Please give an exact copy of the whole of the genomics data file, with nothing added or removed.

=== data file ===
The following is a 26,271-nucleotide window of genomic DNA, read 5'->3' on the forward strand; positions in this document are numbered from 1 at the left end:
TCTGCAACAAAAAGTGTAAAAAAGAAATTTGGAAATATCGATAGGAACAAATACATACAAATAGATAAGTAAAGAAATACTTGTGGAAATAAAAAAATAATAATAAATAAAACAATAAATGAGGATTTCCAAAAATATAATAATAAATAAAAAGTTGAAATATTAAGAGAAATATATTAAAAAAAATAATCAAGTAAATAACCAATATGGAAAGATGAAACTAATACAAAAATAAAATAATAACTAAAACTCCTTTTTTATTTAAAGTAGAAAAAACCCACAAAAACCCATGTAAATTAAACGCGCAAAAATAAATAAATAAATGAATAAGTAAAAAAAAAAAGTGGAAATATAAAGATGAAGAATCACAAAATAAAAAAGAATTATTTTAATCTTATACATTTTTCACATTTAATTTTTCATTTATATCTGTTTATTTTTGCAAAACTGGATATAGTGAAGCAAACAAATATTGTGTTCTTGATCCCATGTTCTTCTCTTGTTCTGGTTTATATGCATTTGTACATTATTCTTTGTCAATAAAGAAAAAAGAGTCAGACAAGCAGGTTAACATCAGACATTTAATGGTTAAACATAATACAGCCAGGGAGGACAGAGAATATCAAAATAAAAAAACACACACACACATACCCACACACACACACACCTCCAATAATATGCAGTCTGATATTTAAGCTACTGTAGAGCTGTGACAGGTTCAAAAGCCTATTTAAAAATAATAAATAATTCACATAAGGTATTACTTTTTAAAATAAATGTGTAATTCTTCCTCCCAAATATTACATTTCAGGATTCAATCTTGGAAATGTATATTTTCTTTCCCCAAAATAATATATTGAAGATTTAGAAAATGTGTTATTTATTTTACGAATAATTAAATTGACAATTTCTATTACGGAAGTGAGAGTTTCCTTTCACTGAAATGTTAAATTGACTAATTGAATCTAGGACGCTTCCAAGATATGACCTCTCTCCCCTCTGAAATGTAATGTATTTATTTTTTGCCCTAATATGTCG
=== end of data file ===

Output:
The following is a 26,271-nucleotide window of genomic DNA, read 5'->3' on the forward strand; positions in this document are numbered from 1 at the left end:
TCTGCAACAAAAAGTGTAAAAAAGAAATTTGGAAATATCGATAGGAACAAATACATACAAATAGATAAGTAAAGAAATACTTGTGGAAATAAAAAAATAATAATAAATAAAACAATAAATGAGGATTTCCAAAAATATAATAATAAATAAAAAGTTGAAATATTAAGAGAAATATATTAAAAAAAATAATCAAGTAAATAACCAATATGGAAAGATGAAACTAATACAAAAATAAAATAATAACTAAAACTCCTTTTTTATTTAAAGTAGAAAAAACCCACAAAAACCCATGTAAATTAAACGCGCAAAAATAAATAAATAAATGAATAAGTAAAAAAAAAAAGTGGAAATATAAAGATGAAGAATCACAAAATAAAAAAGAATTATTTTAATCTTATACATTTTTCACATTTAATTTTTCATTTATATCTGTTTATTTTTGCAAAACTGGATATAGTGAAGCAAACAAATATTGTGTTCTTGATCCCATGTTCTTCTCTTGTTCTGGTTTATATGCATTTGTACATTATTCTTTGTCAATAAAGAAAAAAGAGTCAGACAAGCAGGTTAACATCAGACATTTAATGGTTAAACATAATACAGCCAGGGAGGACAGAGAATATCAAAATAAAAAAACACACACACACATACCCACACACACACACACCTCCAATAATATGCAGTCTGATATTTAAGCTACTGTAGAGCTGTGACAGGTTCAAAAGCCTATTTAAAAATAATAAATAATTCACATAAGGTATTACTTTTTAAAATAAATGTGTAATTCTTCCTCCCAAATATTACATTTCAGGATTCAATCTTGGAAATGTATATTTTCTTTCCCCAAAATAATATATTGAAGATTTAGAAAATGTGTTATTTATTTTACGAATAATTAAATTGACAATTTCTATTACGGAAGTGAGAGTTTCCTTTCACTGAAATGTTAAATTGACTAATTGAATCTAGGACGCTTCCAAGATATGACCTCTCTCCCCTCTGAAATGTAATGTATTTATTTTTTGCCCTAATATGTCG